Turkey has been criticized after terrorist investigations of abortions
Health professionals in Turkey hit out after security services demanded lists of all women who had abortions in Istanbul between January 2017 and May 2019 as part of a "terrorist investigation."
Istanbul Security Directorate demanded confidential information by September 13 in a letter sent to every public and private hospital throughout the city.
The letter pressured health professionals to hand over the names of women between the ages of 30 and 40 with poly-cystic ovary syndrome, as well as those who were terminated.
The Turkish police claimed that the information was necessary as part of ongoing investigations into the membership of armed terrorist organizations, bribery and "insulting the president and state sheikhs".
People’s Democratic Party (HDP) MP for Ankara Star Filiz Kerestecioglu said the move was an attempt to blacklist women.
"What does this have to do with terrorism? How will PCOS or abortion be linked to insulting a president or membership of a Feto, the organisation of exiled cleric Fethullah Gulen?” she asked.
Under Turkish law, information relating to health and sexuality falls within the scope of "personal quality data".
This information is confidential and can only be provided under certain circumstances.
Personal data relate to political, philosophical, religious or ethnic views.
Illegal recording of this information can result in imprisonment or one to three years.
However, if the punishment is linked to illegal moral tendencies, sexuality, health conditions or trade union ties, the penalty provided for in the first paragraph should be increased by half.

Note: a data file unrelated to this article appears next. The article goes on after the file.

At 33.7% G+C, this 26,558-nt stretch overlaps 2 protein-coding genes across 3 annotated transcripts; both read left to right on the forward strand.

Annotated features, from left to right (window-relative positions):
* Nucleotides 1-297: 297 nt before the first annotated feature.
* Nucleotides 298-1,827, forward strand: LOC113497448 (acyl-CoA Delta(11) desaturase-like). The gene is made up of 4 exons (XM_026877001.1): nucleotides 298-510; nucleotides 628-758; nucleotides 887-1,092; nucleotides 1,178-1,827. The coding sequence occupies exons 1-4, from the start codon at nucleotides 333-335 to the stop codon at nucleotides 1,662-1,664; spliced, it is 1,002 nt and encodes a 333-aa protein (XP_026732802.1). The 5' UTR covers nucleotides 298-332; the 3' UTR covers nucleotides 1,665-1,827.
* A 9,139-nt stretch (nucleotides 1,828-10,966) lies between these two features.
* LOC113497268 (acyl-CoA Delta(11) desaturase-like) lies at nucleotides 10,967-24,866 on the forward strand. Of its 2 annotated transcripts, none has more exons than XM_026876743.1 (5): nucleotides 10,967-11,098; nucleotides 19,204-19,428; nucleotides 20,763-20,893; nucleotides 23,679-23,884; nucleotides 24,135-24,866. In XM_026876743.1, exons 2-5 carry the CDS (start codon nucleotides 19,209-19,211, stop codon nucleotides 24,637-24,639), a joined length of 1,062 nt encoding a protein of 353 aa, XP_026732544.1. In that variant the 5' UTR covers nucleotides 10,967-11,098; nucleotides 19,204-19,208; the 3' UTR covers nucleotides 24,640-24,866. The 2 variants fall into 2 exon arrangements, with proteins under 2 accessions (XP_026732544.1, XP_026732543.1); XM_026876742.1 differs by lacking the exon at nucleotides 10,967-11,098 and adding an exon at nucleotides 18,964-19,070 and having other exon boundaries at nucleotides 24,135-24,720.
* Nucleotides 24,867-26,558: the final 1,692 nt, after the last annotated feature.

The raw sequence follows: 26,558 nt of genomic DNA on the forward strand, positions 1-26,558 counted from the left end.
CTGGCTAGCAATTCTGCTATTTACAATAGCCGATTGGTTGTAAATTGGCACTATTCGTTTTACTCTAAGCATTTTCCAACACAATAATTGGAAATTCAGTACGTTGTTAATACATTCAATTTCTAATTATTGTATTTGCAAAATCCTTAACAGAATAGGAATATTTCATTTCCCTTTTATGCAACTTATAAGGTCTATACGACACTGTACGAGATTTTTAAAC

While abortion is legal in Turkey until the first 10 weeks of pregnancy, women face difficulties due in part to the country's strict moral and religious laws.
In 2012, thousands of women took to the streets to protest then-Prime Minister Recep Tayyip Erdogan's plans to introduce a restrictive law against abortion.
They chanted slogans, including "My Body, My Choice" after two silly speeches that abortion claimed to hinder Turkey's economic growth and described the measure as "murder."
Mr Erdogan insists that women should only exist in the domestic sphere, devoted to traditional roles such as cooking and other household chores.
The religious and social conservative believes that women with no children are failures and that families should have at least five children.
While abortion laws remain in force, if a woman is married, she must terminate the pregnancy.
Istanbul Medical Chamber has warned that the move would harm the relationship between patients and doctors.